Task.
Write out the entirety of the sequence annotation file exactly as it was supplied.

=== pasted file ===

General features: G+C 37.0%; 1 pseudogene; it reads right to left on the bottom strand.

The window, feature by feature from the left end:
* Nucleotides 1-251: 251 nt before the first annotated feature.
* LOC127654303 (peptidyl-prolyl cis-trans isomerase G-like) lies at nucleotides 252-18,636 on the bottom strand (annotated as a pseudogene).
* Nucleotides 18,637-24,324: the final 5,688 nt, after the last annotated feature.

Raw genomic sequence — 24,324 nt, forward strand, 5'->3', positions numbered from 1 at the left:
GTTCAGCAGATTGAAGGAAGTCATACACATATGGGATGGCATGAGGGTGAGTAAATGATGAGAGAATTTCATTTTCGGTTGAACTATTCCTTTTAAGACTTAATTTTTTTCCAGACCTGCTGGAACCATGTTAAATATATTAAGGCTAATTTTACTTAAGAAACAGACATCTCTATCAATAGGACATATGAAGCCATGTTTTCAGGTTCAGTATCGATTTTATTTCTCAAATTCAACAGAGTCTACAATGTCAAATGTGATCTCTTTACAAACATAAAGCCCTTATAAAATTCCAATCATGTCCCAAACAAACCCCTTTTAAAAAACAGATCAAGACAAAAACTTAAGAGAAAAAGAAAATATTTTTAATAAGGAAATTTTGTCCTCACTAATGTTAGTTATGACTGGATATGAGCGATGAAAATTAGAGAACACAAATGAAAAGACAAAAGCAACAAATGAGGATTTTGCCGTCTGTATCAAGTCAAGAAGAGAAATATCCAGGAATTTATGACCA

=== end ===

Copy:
General features: G+C 37.0%; 1 pseudogene; it reads right to left on the bottom strand.

The window, feature by feature from the left end:
* Nucleotides 1-251: 251 nt before the first annotated feature.
* LOC127654303 (peptidyl-prolyl cis-trans isomerase G-like) lies at nucleotides 252-18,636 on the bottom strand (annotated as a pseudogene).
* Nucleotides 18,637-24,324: the final 5,688 nt, after the last annotated feature.

Raw genomic sequence — 24,324 nt, forward strand, 5'->3', positions numbered from 1 at the left:
GTTCAGCAGATTGAAGGAAGTCATACACATATGGGATGGCATGAGGGTGAGTAAATGATGAGAGAATTTCATTTTCGGTTGAACTATTCCTTTTAAGACTTAATTTTTTTCCAGACCTGCTGGAACCATGTTAAATATATTAAGGCTAATTTTACTTAAGAAACAGACATCTCTATCAATAGGACATATGAAGCCATGTTTTCAGGTTCAGTATCGATTTTATTTCTCAAATTCAACAGAGTCTACAATGTCAAATGTGATCTCTTTACAAACATAAAGCCCTTATAAAATTCCAATCATGTCCCAAACAAACCCCTTTTAAAAAACAGATCAAGACAAAAACTTAAGAGAAAAAGAAAATATTTTTAATAAGGAAATTTTGTCCTCACTAATGTTAGTTATGACTGGATATGAGCGATGAAAATTAGAGAACACAAATGAAAAGACAAAAGCAACAAATGAGGATTTTGCCGTCTGTATCAAGTCAAGAAGAGAAATATCCAGGAATTTATGACCA